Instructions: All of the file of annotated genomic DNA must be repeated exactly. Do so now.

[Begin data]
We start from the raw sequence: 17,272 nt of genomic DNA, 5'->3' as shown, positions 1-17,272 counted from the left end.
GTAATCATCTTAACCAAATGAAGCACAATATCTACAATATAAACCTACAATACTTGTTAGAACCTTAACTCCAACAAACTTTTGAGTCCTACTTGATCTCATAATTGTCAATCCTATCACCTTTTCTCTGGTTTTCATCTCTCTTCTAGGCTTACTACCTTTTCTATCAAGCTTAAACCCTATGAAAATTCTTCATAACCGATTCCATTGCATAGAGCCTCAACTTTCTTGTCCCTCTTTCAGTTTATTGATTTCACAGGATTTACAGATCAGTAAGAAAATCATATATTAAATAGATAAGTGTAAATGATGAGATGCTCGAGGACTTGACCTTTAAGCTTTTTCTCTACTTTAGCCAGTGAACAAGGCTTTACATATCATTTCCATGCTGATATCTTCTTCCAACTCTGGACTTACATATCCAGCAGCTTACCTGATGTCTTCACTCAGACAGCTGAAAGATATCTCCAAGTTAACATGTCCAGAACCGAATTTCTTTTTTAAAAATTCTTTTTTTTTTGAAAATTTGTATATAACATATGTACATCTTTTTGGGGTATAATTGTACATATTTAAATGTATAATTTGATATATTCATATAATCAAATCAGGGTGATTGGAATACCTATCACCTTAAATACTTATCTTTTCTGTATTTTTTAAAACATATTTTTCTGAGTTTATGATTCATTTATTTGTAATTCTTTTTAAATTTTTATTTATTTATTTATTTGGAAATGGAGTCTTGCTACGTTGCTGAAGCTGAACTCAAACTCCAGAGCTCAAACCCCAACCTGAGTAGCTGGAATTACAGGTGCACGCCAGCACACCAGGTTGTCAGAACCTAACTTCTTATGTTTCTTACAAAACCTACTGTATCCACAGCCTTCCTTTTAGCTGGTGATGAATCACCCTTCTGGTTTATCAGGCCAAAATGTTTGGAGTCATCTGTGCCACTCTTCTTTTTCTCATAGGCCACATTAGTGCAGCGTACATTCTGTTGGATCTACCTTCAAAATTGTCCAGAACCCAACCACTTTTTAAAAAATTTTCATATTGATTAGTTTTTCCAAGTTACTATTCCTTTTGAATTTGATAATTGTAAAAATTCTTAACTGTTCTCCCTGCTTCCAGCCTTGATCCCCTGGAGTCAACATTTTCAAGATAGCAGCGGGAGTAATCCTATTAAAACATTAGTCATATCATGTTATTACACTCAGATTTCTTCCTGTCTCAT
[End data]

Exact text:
We start from the raw sequence: 17,272 nt of genomic DNA, 5'->3' as shown, positions 1-17,272 counted from the left end.
GTAATCATCTTAACCAAATGAAGCACAATATCTACAATATAAACCTACAATACTTGTTAGAACCTTAACTCCAACAAACTTTTGAGTCCTACTTGATCTCATAATTGTCAATCCTATCACCTTTTCTCTGGTTTTCATCTCTCTTCTAGGCTTACTACCTTTTCTATCAAGCTTAAACCCTATGAAAATTCTTCATAACCGATTCCATTGCATAGAGCCTCAACTTTCTTGTCCCTCTTTCAGTTTATTGATTTCACAGGATTTACAGATCAGTAAGAAAATCATATATTAAATAGATAAGTGTAAATGATGAGATGCTCGAGGACTTGACCTTTAAGCTTTTTCTCTACTTTAGCCAGTGAACAAGGCTTTACATATCATTTCCATGCTGATATCTTCTTCCAACTCTGGACTTACATATCCAGCAGCTTACCTGATGTCTTCACTCAGACAGCTGAAAGATATCTCCAAGTTAACATGTCCAGAACCGAATTTCTTTTTTAAAAATTCTTTTTTTTTTGAAAATTTGTATATAACATATGTACATCTTTTTGGGGTATAATTGTACATATTTAAATGTATAATTTGATATATTCATATAATCAAATCAGGGTGATTGGAATACCTATCACCTTAAATACTTATCTTTTCTGTATTTTTTAAAACATATTTTTCTGAGTTTATGATTCATTTATTTGTAATTCTTTTTAAATTTTTATTTATTTATTTATTTGGAAATGGAGTCTTGCTACGTTGCTGAAGCTGAACTCAAACTCCAGAGCTCAAACCCCAACCTGAGTAGCTGGAATTACAGGTGCACGCCAGCACACCAGGTTGTCAGAACCTAACTTCTTATGTTTCTTACAAAACCTACTGTATCCACAGCCTTCCTTTTAGCTGGTGATGAATCACCCTTCTGGTTTATCAGGCCAAAATGTTTGGAGTCATCTGTGCCACTCTTCTTTTTCTCATAGGCCACATTAGTGCAGCGTACATTCTGTTGGATCTACCTTCAAAATTGTCCAGAACCCAACCACTTTTTAAAAAATTTTCATATTGATTAGTTTTTCCAAGTTACTATTCCTTTTGAATTTGATAATTGTAAAAATTCTTAACTGTTCTCCCTGCTTCCAGCCTTGATCCCCTGGAGTCAACATTTTCAAGATAGCAGCGGGAGTAATCCTATTAAAACATTAGTCATATCATGTTATTACACTCAGATTTCTTCCTGTCTCAT